# Position of a star on the HR diagram

Does the position of a star on a HR diagram depend on the magnitude system/color index used?

I made a CMD of a particular cluster using HST WFC3/UVIS data, and when I plotted $$F275W vs F275W - F606W$$, a particular star (at a given RA and dec) was present near the blue straggler region, but now when I plot $$F438W vs F438W - F814W$$, this same star (at the same RA,dec) was found near the start of the RGB.

Why is this happening?

• Check if the star is variable in brightness, then color. The brightness measurements are not simultaneous. Another check is to plot brightness v filter in order of central wavelength. That should be a smooth curve. Dec 10 '19 at 2:32
• @TazAstroSpacial How exactly to check whether a star is variable in brightness/color ? Dec 10 '19 at 3:50
• In the dataset there will be time associated with each measurement probably called UT (Universal Time) , HJD (Heliocentric Julian Date a very large number). You may need to search for other observations of the same cluster by Hubble. Then plot brightness v time. Dec 11 '19 at 4:13
• Also have a look at the individual images, identify the star on each. There is always the possibility of an artifact like a cosmic ray hit right next to your star. There may be a bright blue or red star next door ... Dec 11 '19 at 4:15
• Can you say what cluster it is please. Jan 4 '20 at 21:12

Firstly, a HR diagram is not the same thing as a CMD.

A HR diagram is luminosity (or absolute bolometric magnitude) against effective temperature or a reliable proxy for effective temperature.

Assuming no "user error", then the information you are giving us is that this star looks "hot" with the 275-606 colour, but cooler in the 438-814 colour.

There are several basic classes of explanation. (1) The star (or perhaps unresolved binary system?) has a UV excess. Typically you might see this if there is a companion hot white dwarf. (2) The star has a near-infrared excess. This might be due to a cool companion or circumstellar material. (3) The star is variable and changed brightness between the observations with the different filters.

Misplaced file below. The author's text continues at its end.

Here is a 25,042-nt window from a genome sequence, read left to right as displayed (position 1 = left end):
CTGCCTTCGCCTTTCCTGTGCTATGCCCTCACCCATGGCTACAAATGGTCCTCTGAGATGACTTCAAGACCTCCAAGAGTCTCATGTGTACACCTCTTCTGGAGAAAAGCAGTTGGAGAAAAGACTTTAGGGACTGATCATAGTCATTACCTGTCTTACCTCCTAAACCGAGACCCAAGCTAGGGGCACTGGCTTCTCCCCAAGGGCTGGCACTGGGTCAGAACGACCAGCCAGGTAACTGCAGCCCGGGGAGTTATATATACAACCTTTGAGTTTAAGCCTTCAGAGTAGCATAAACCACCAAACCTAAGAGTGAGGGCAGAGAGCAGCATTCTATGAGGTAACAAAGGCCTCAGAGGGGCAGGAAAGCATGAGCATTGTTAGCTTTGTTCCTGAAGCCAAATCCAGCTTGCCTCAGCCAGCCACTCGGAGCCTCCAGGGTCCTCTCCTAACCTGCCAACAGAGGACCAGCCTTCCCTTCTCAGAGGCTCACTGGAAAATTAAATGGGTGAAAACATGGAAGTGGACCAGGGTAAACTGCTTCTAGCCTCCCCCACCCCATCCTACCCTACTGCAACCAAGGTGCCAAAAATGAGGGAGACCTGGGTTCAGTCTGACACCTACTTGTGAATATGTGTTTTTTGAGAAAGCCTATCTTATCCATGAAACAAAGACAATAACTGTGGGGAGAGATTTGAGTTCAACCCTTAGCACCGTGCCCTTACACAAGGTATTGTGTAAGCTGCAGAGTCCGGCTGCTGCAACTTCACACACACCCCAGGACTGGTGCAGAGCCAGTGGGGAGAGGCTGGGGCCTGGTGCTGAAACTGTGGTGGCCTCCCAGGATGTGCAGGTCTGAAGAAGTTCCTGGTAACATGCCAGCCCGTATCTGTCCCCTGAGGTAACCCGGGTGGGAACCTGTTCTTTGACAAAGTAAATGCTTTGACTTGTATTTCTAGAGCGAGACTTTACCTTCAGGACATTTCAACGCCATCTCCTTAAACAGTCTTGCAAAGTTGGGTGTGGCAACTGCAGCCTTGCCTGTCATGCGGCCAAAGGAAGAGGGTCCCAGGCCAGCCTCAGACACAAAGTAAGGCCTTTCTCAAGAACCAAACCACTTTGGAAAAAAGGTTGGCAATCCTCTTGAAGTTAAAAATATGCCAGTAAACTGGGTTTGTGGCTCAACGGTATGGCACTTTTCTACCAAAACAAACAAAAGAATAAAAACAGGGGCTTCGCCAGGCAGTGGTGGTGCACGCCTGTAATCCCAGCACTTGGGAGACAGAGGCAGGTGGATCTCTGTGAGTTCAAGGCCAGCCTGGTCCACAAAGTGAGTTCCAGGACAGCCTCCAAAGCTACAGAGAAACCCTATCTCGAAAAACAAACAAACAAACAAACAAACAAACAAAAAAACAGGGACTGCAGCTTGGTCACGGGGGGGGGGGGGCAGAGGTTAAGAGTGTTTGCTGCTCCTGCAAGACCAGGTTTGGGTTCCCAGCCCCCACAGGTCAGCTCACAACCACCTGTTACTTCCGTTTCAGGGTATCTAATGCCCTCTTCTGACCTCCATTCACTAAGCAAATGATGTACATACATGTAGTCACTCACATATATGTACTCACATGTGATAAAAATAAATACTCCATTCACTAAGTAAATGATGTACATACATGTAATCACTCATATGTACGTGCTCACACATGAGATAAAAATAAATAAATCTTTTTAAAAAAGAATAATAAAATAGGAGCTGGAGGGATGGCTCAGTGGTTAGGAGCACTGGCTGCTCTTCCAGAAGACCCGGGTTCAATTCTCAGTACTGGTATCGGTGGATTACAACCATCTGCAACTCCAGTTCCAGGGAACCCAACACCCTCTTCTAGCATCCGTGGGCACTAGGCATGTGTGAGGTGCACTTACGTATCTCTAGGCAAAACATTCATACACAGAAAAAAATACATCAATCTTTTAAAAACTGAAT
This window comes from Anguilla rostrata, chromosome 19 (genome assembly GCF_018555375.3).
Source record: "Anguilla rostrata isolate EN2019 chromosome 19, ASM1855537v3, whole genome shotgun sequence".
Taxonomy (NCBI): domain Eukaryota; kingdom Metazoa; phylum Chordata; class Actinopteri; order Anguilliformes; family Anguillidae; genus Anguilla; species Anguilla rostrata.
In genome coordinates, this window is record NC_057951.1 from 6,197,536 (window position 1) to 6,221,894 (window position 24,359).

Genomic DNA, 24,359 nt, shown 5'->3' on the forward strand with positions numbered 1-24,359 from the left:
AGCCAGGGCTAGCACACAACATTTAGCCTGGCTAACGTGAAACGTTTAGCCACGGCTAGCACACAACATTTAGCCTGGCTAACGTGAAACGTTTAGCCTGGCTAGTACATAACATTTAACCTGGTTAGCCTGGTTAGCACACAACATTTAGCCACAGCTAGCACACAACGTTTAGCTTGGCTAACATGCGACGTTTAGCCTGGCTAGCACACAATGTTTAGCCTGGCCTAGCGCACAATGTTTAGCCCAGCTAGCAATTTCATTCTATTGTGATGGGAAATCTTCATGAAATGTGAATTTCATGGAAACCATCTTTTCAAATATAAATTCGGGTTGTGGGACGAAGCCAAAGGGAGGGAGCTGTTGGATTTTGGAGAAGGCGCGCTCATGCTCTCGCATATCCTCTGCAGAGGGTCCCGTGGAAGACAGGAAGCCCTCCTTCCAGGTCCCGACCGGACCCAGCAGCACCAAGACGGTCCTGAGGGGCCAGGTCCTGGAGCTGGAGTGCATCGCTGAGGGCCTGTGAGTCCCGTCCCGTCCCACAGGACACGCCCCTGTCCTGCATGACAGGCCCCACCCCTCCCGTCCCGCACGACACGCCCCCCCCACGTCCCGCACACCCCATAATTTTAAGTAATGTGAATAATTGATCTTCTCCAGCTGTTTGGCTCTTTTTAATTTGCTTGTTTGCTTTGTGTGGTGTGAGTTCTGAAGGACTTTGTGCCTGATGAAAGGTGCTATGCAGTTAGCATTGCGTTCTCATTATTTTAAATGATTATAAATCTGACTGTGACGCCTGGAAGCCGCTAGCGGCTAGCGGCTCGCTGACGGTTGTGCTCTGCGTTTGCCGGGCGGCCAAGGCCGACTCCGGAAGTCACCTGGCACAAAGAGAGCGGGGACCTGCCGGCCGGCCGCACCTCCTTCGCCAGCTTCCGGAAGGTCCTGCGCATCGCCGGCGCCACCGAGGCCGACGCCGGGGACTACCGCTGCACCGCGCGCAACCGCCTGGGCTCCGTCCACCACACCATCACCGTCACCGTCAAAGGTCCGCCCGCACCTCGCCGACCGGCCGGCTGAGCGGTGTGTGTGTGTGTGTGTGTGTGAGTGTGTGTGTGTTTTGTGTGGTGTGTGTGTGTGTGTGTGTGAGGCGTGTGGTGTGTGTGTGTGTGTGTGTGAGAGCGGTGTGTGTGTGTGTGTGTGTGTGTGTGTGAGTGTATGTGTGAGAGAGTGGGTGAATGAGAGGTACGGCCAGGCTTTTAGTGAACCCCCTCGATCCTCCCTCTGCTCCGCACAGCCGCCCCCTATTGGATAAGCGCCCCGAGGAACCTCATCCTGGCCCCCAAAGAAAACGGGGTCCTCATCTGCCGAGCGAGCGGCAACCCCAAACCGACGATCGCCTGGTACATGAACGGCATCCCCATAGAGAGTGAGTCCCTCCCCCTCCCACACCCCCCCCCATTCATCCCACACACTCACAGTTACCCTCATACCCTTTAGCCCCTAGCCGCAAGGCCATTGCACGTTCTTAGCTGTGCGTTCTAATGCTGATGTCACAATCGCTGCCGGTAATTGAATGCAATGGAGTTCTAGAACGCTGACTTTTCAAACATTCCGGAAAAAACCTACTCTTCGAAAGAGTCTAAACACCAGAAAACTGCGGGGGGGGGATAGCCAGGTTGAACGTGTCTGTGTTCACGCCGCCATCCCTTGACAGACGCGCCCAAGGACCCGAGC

Does the position of a star on a HR diagram depend on the magnitude system/color index used?

Yes, of course. But note that HR diagram refers to a luminosity vs. effective temperature plot, while you're dealing with a color-magnitude diagram (or CMD).

Why is this happening?

First of all, you should check that it's not your fault. If you see unphysical things, like the horizontal branch going beyond the red giant branch, you know you've messed up. This can happen with bad calibrations. But I think you're safe, it's not your case.

Then, I assume that the dependence of magnitude on filters is trivial.

Now, how colors change with filters? Let's start in first approximation. Start imagining the Planck's function (here you go), and assume your filters are monochromatic. Recall that color is the difference of two magnitudes, i.e. $$\begin{equation*}m_1-m_2= 2.5\log_{10} I(\lambda_1)/I(\lambda_2)\end{equation*}$$ where $$I$$ is the intensity and $$\lambda_1>\lambda_2$$. Now take the points on the Planckian corresponding to your two wavelengths, i.e. $$I(\lambda_1)$$ and $$I(\lambda_2)$$, and draw a line between these two points. If the slope of the line is negative (resp. positive), then the ratio of intensities is less (resp. more) than 1, and the color is negative (resp. positive). If the ratio is 1, then slope and color are 0. So color is somehow proportional to the Planckian slope between the two $$\lambda$$s. Here comes the point: color is most sensitive when the peak of the Planckian is near the wavelength of the filters. If the peak is too far from the filter wavelengths, then the Planckian slope becomes almost constant, and the color loses its sensitivy to temperature. That's the reason why in some CMD you see the bluer part of the horizontal branch suddenly going down: the color saturates and doesn't catch the temperature variations. First take-home message: different colors probe different ranges of the Planckian, and hence are sensitive to different ranges of effective temperature.

But I think we didn't hit the point. Going to the second-order approximation, we need to consider the whole width of the filter. This fact brings in a lot of effects. For instance, color excess starts depending on the star's spectral type. That is, hotter stars are more reddened, because reddening is more effective at shorter $$\lambda$$s (e.g. the famous Whitford's law), so early spectral-type stars emit most of their flux at short $$\lambda$$s. Another effect is that broad filters are highly affected by absorption lines and molecular bands, and I think this is your case. You have photometry in two broad UV filters, i.e. $$F275W$$ and $$F438W$$, of a putative blue straggler, so a source with a lot of blue flux. Moreover, the OH absorption band falls right in the $$F275W$$ band, while several CH and CN bands fall into the $$F438W$$ band. So your colors are not only proxies for effective temperature, but also for chemical abundances. Notoriously, the UV filters have been used to separate multiple stellar populations in the CMDs, exploiting their different abundances. So, second take-home message: reddening depends on spectral type, but most importantly colors can depend on chemical abundances.

Finally, as other answers have pointed out, the position of a star on the CMD can be changed by other effects, such as variability.